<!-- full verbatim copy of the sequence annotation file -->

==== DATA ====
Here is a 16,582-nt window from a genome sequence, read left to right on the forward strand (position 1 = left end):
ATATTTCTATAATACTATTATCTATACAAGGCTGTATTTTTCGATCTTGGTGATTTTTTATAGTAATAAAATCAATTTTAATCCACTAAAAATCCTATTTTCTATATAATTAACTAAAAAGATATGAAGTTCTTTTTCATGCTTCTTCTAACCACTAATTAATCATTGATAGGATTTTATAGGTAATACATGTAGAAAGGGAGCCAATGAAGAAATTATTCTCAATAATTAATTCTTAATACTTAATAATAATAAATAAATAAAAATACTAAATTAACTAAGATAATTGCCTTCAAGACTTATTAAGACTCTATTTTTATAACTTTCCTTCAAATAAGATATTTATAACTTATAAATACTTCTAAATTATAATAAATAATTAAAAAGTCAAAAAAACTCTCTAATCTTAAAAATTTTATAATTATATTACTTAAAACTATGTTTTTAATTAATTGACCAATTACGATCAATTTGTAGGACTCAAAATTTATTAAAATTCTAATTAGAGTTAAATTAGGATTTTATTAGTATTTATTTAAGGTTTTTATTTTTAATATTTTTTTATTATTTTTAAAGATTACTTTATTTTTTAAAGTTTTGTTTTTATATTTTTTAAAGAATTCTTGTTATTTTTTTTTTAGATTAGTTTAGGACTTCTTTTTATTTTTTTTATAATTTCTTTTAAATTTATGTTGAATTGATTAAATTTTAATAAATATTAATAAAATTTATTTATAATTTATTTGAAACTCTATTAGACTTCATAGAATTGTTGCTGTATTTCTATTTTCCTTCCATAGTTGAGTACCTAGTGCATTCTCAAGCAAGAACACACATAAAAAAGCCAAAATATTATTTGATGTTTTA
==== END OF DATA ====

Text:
Here is a 16,582-nt window from a genome sequence, read left to right on the forward strand (position 1 = left end):
ATATTTCTATAATACTATTATCTATACAAGGCTGTATTTTTCGATCTTGGTGATTTTTTATAGTAATAAAATCAATTTTAATCCACTAAAAATCCTATTTTCTATATAATTAACTAAAAAGATATGAAGTTCTTTTTCATGCTTCTTCTAACCACTAATTAATCATTGATAGGATTTTATAGGTAATACATGTAGAAAGGGAGCCAATGAAGAAATTATTCTCAATAATTAATTCTTAATACTTAATAATAATAAATAAATAAAAATACTAAATTAACTAAGATAATTGCCTTCAAGACTTATTAAGACTCTATTTTTATAACTTTCCTTCAAATAAGATATTTATAACTTATAAATACTTCTAAATTATAATAAATAATTAAAAAGTCAAAAAAACTCTCTAATCTTAAAAATTTTATAATTATATTACTTAAAACTATGTTTTTAATTAATTGACCAATTACGATCAATTTGTAGGACTCAAAATTTATTAAAATTCTAATTAGAGTTAAATTAGGATTTTATTAGTATTTATTTAAGGTTTTTATTTTTAATATTTTTTTATTATTTTTAAAGATTACTTTATTTTTTAAAGTTTTGTTTTTATATTTTTTAAAGAATTCTTGTTATTTTTTTTTTAGATTAGTTTAGGACTTCTTTTTATTTTTTTTATAATTTCTTTTAAATTTATGTTGAATTGATTAAATTTTAATAAATATTAATAAAATTTATTTATAATTTATTTGAAACTCTATTAGACTTCATAGAATTGTTGCTGTATTTCTATTTTCCTTCCATAGTTGAGTACCTAGTGCATTCTCAAGCAAGAACACACATAAAAAAGCCAAAATATTATTTGATGTTTTA